Sports minister's suggestion of bringing back standing tickets for matches angers Hillsborough relatives

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The Independent Online
The relatives of victims of the Hillsborough disaster yesterday condemned proposals to return terracing to football grounds. Jojo Moyes examines the arguments as they prepared to meet the judge who could bring about a public inquiry into the tragedy.

The Hillsborough Family Support Group reacted angrily yesterday to comments by the sports minister Tony Banks that a return to standing room at certain football matches "was an idea worth considering".

"Quite a lot of seating that I have seen is not that permanent, it is fairly easily removable," Mr Banks said. "If you can easily alter the configuration of grounds so that it would be all-seater where there were international requirements, but on certain occasions there would be standing, that would seem to be a very sensible approach," he told BBC Radio 5 Live's Sportsweek programme.

All-seater stadiums were introduced in the wake of the 1989 tragedy, in which 96 people died. Mr Banks's comments came just days after Manchester United chairman Martin Edwards said his club would be willing to restore terracing if the Government relaxed regulations.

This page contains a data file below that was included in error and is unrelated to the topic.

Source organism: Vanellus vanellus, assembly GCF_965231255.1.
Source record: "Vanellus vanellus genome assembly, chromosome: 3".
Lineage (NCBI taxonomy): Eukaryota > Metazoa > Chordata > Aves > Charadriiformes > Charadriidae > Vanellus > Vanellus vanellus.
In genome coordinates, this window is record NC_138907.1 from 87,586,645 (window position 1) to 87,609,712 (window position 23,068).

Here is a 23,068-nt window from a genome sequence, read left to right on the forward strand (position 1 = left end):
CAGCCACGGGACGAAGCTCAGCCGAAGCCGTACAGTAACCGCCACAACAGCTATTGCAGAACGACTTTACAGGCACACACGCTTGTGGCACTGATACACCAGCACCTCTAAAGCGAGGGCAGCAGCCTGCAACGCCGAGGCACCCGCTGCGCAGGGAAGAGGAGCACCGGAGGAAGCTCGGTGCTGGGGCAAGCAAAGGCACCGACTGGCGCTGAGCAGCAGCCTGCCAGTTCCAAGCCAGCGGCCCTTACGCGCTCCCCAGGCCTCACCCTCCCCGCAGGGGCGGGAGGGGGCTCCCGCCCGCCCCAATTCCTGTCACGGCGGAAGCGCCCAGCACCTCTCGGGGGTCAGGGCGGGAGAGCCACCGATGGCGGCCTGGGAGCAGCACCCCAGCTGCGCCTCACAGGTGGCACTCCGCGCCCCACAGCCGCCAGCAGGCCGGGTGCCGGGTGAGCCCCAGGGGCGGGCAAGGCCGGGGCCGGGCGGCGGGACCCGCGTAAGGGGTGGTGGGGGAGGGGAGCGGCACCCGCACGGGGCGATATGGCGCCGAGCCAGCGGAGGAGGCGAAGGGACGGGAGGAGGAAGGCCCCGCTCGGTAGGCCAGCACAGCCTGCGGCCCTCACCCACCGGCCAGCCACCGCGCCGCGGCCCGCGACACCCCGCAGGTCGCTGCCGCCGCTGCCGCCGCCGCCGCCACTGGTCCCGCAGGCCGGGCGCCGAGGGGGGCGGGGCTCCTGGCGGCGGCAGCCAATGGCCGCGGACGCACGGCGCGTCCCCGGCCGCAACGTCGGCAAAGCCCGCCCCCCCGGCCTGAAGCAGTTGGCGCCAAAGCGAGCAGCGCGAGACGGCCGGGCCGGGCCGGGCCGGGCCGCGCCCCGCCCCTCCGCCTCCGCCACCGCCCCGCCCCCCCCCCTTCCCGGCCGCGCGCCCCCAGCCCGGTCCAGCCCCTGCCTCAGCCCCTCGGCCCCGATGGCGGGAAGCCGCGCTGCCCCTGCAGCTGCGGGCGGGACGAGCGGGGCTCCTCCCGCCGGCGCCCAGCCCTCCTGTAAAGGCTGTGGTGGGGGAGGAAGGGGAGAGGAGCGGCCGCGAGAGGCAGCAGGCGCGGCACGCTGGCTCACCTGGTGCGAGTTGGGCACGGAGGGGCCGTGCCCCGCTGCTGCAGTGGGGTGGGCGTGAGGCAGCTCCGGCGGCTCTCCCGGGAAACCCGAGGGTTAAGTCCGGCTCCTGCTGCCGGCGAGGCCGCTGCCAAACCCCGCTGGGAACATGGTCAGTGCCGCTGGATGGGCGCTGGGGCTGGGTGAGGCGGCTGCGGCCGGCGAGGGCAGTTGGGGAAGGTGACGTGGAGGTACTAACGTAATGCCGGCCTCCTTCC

But Phil Hammond, vice-chairman of the Hillsborough Family Support Group, said they were "totally against any return of standing areas in football grounds".

"There could never be safe terracing. We should be looking towards creating sports stadiums like those in America, modern, all-seated facilities," he said. "When you have a seat you have a space that will be there if you stand up for a goal or go to get some refreshments and that space is always there for you, it is safe and comfortable."

He dismissed suggestions that all-seater stadiums were putting fans off watching football because of ticket prices or a lack of atmosphere. "I am going to Anfield today to watch Liverpool," added Mr Hammond, whose son, Philip, died in the 1989 Hillsborough tragedy.

This week the Court of Appeal judge Lord Justice Stuart-Smith is in Liverpool for three days for relatives to present him with information they have gathered about the disaster and particularly the role played by police on the day. He will look at new evidence that may cast doubt on other inquiries into the disaster and the inquest verdict of accidental death.

Last week senior family representatives met the judge in London, where they presented closed circuit camera footage which they believe shows police were aware of danger signs leading up to the crush on the Lepping Lane terraces.

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